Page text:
(November 16, 2020 / Israel Hayom) Eytan Stibbe, a former Israeli fighter pilot, will soon become the second astronaut in the country’s history, the Israel Space Agency announced on Monday in a special televised statement from the President’s Residence in Jerusalem.
Stibbe is slated to take off for the International Space Station in late 2021 for a mission of a little more than a week.
Israel’s first astronaut, Ilan Ramon, and the six other members of the 2003 STS-107 mission of Space Shuttle Columbia were killed in a shuttle reentry disaster just 16 minutes before they were due to land back on Earth.
Tal Ramon, his son, took part in the press conference at the President’s Residence where Stibbe’s space mission was announced.
The 2021 mission is slated to last for 200 hours, which Stibbe is meant to use to conduct a series of experiments intended to advance Israeli technologies and scientific developments by researchers and startups, according to the ISA.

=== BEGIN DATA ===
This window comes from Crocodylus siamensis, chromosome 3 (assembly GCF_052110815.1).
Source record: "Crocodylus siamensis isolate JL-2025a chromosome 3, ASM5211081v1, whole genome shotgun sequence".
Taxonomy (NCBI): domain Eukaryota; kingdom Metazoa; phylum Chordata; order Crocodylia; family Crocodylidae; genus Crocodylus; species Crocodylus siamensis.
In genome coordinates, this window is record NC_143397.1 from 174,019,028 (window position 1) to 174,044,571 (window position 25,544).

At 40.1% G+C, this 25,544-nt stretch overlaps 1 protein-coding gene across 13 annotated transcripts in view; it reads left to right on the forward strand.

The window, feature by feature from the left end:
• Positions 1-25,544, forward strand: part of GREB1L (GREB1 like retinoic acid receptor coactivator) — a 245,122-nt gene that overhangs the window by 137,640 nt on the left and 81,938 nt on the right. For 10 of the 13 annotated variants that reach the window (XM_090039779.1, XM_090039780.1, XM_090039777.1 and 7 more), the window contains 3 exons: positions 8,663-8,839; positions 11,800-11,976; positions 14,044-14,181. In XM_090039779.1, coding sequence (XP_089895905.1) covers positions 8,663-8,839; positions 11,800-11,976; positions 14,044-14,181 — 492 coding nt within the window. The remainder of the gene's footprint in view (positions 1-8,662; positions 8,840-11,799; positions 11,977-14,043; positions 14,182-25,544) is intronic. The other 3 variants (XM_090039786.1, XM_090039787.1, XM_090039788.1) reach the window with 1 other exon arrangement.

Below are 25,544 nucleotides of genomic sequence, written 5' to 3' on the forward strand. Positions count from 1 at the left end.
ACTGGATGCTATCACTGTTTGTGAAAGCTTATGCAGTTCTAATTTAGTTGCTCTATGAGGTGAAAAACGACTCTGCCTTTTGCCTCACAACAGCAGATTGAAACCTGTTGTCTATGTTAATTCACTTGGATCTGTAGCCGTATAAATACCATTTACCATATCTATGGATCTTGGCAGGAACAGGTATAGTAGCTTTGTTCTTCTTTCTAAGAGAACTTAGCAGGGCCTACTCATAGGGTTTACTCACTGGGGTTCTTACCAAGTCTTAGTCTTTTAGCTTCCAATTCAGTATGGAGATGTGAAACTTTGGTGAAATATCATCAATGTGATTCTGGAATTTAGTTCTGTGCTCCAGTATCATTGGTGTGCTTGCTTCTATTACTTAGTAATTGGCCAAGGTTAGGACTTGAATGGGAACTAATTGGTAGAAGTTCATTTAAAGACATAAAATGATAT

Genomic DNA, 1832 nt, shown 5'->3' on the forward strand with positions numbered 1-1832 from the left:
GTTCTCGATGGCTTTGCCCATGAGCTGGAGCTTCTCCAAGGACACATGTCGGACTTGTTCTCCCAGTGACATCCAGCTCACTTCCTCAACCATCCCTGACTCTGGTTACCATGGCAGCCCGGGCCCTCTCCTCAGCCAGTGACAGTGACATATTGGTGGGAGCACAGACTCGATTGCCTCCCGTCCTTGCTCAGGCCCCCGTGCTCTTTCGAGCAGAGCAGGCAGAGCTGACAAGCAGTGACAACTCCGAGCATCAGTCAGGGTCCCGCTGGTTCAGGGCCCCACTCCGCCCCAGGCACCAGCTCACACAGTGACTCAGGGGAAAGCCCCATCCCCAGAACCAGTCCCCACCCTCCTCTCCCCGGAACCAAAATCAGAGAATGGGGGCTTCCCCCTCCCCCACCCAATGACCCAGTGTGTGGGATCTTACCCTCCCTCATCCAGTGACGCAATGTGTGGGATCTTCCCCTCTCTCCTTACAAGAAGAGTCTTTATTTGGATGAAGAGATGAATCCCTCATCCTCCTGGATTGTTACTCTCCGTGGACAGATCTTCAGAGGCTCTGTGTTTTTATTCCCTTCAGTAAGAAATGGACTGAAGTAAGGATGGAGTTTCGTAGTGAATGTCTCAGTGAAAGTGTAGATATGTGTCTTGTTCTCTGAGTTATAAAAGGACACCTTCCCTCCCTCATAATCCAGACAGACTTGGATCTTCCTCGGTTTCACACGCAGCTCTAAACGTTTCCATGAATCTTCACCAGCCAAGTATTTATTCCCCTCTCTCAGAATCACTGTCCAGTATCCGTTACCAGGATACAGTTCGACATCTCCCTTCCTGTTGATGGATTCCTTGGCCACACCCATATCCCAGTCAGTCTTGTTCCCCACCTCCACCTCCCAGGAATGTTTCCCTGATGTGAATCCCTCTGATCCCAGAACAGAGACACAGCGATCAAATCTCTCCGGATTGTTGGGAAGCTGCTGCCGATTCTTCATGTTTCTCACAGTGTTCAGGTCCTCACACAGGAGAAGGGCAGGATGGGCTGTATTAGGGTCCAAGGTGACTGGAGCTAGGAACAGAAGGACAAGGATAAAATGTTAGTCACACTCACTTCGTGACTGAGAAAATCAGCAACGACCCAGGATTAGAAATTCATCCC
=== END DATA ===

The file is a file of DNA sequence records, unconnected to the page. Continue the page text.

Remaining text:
Stibbe is slated to travel into space on a shuttle launched from Florida. His training is expected to begin early next year.
“As a child, on dark nights I used to look up to the sky and wonder what’s there beyond what I could see,” Stibbe said in a statement. “It takes great courage for us to be able to release ourselves from that which ties us down, to leave gravity.”
Israeli President Reuven Rivlin said the announcement marked “a day of national joy, and great pride. An Israeli pilot with a blue-and-white flag embroidered on his shoulder will prove once again, as we have been showing here for 72 years, that even the sky is no limit for us.”
Rivlin lauded Stibbe as “Israel’s representative in the human effort to understand the miraculous mechanism that enables life on this globe, and to crack the secrets of the universe. Go in peace, and return in peace,” he concluded.
This article first appeared in Israel Hayom.
Jewish News Syndicate
With geographic, political and social divides growing wider, high-quality reporting and informed analysis are more important than ever to keep people connected.
Our ability to cover the most important issues in Israel and throughout the Jewish world—without the standard media bias—depends on the support of committed readers.
If you appreciate the value of our news service and recognize how JNS stands out among the competition, please click on the link and make a one-time or monthly contribution.
We appreciate your support.